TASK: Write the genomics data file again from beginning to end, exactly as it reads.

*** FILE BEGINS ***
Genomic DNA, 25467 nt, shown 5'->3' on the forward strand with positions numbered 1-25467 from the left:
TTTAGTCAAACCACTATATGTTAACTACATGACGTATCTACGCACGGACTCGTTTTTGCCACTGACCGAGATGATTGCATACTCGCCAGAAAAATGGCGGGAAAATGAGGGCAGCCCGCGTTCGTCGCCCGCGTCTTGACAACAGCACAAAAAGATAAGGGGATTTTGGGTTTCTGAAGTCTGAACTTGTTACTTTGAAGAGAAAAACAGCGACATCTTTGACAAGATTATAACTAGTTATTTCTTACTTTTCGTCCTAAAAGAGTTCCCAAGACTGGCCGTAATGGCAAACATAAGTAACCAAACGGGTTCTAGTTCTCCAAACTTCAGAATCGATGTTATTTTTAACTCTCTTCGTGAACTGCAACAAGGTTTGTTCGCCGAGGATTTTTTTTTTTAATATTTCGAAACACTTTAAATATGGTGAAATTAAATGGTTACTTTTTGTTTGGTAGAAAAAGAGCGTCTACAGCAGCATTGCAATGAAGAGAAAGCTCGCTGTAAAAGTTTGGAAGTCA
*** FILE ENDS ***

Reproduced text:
Genomic DNA, 25467 nt, shown 5'->3' on the forward strand with positions numbered 1-25467 from the left:
TTTAGTCAAACCACTATATGTTAACTACATGACGTATCTACGCACGGACTCGTTTTTGCCACTGACCGAGATGATTGCATACTCGCCAGAAAAATGGCGGGAAAATGAGGGCAGCCCGCGTTCGTCGCCCGCGTCTTGACAACAGCACAAAAAGATAAGGGGATTTTGGGTTTCTGAAGTCTGAACTTGTTACTTTGAAGAGAAAAACAGCGACATCTTTGACAAGATTATAACTAGTTATTTCTTACTTTTCGTCCTAAAAGAGTTCCCAAGACTGGCCGTAATGGCAAACATAAGTAACCAAACGGGTTCTAGTTCTCCAAACTTCAGAATCGATGTTATTTTTAACTCTCTTCGTGAACTGCAACAAGGTTTGTTCGCCGAGGATTTTTTTTTTTAATATTTCGAAACACTTTAAATATGGTGAAATTAAATGGTTACTTTTTGTTTGGTAGAAAAAGAGCGTCTACAGCAGCATTGCAATGAAGAGAAAGCTCGCTGTAAAAGTTTGGAAGTCA